Not being able to use the computer was frustrating, because I’d hoped to be able to at least get some thesis work done, but I managed half an hour here and there, so I didn’t get too far behind.  And I discovered that I was able to sit at a sewing machine slightly more successfully than at a computer (probably because sewing involves much more getting up and down to go to the iron and cutting mat, not just sitting in one position putting pressure on my belly-button stitches), so I sewed an entire quilt-top (only baby blanket sized, but it’s still a quilt top).  I don’t have a photo of it, but I’ll try and remember to take one tonight.

Anyway, I came back to work on Monday, and although I’m still a little tender, as long as I get up and walk around a bit every so often (a good idea anyway!), I’m managing ok.  I got the results of the biopsy on Monday, and all is clear, so that’s good news.  I’ve still got to have another blood test in a few weeks, just to keep an eye on that marker, but otherwise it looks like I’m done with hospitals – hopefully for a very long time!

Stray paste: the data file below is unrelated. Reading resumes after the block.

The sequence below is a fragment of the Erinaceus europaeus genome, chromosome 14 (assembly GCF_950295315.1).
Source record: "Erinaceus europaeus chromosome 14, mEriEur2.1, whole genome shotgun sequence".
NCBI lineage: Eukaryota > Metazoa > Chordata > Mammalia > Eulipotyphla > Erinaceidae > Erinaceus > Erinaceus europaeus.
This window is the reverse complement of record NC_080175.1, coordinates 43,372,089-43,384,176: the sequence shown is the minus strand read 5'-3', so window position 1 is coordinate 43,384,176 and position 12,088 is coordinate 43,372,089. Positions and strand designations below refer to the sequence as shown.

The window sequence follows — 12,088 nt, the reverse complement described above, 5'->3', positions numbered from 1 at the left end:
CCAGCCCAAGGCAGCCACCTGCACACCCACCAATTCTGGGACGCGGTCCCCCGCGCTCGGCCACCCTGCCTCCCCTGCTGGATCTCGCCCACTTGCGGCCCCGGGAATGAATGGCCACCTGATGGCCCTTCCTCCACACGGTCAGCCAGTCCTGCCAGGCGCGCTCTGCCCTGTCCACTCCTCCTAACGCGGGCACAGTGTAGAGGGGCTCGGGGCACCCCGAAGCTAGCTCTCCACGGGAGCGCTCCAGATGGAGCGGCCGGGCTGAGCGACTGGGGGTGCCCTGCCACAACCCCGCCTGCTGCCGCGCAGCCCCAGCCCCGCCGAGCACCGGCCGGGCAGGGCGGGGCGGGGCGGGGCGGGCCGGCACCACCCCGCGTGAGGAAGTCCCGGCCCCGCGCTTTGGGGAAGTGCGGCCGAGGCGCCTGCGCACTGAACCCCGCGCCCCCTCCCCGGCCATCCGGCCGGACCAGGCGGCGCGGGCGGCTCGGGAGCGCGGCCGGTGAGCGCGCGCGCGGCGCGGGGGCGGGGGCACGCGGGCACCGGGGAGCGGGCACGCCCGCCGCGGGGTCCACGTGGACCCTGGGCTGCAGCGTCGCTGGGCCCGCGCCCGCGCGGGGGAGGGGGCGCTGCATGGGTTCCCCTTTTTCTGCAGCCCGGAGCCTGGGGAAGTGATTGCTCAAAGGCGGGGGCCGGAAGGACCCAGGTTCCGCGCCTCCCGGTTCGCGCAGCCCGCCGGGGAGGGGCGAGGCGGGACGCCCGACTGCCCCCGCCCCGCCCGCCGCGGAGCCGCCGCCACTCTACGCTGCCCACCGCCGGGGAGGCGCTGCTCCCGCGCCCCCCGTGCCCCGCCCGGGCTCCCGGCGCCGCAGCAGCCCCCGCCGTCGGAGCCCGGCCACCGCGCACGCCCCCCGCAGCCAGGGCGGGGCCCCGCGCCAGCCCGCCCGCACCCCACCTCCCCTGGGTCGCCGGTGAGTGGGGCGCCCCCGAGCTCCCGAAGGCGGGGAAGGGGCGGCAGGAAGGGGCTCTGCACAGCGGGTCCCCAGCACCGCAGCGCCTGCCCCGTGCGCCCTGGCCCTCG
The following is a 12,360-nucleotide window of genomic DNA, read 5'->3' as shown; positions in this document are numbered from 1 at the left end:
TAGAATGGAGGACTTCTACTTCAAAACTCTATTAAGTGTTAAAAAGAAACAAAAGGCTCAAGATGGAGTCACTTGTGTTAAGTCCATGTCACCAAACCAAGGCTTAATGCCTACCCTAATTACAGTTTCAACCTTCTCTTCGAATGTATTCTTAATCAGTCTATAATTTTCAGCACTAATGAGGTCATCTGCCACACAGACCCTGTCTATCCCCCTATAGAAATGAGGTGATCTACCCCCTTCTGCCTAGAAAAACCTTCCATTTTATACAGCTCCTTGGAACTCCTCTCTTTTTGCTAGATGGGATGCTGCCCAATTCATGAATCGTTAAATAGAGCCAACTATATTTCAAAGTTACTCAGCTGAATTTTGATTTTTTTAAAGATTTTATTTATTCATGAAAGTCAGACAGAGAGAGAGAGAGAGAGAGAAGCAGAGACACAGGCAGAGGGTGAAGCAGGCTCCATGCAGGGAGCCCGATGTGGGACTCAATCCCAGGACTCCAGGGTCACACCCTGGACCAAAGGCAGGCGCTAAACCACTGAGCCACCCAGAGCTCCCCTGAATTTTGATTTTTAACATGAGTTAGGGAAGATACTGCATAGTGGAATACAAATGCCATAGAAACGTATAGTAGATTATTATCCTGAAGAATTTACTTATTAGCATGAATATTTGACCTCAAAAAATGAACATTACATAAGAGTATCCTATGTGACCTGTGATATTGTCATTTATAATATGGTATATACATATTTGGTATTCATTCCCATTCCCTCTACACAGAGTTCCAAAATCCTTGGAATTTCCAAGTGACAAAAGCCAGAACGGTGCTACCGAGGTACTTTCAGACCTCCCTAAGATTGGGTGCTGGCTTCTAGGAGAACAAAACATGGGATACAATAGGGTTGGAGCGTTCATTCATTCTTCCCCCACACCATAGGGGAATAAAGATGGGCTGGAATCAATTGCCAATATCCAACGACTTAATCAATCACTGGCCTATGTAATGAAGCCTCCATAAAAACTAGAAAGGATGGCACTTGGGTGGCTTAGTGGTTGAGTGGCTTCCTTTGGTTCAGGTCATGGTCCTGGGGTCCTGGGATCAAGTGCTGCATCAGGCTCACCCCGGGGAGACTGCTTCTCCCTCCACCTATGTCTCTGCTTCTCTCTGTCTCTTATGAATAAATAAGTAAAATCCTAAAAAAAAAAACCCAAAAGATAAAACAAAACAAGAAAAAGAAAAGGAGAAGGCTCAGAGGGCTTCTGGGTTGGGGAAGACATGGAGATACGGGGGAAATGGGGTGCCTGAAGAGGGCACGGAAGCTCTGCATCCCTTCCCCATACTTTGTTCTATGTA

But still, despite my occasional criticisms, I was really impressed by my travels through the public health system (note for Americans – this means the entire thing (less the $15 prescription fee I paid at the pharmacists when I picked up the painkillers) was paid for by the government – I didn’t have to pay a thing).  Although people complain about long waiting lists, as soon as there was a glimmer of a chance of this being something life-threatening, those waiting lists disappeared, and (apart from the odd hiccough) I was treated really well by everyone I encountered. And this in an underfunded health district still struggling to pay for repairs of earthquake damaged facilities.  Well done CDHB!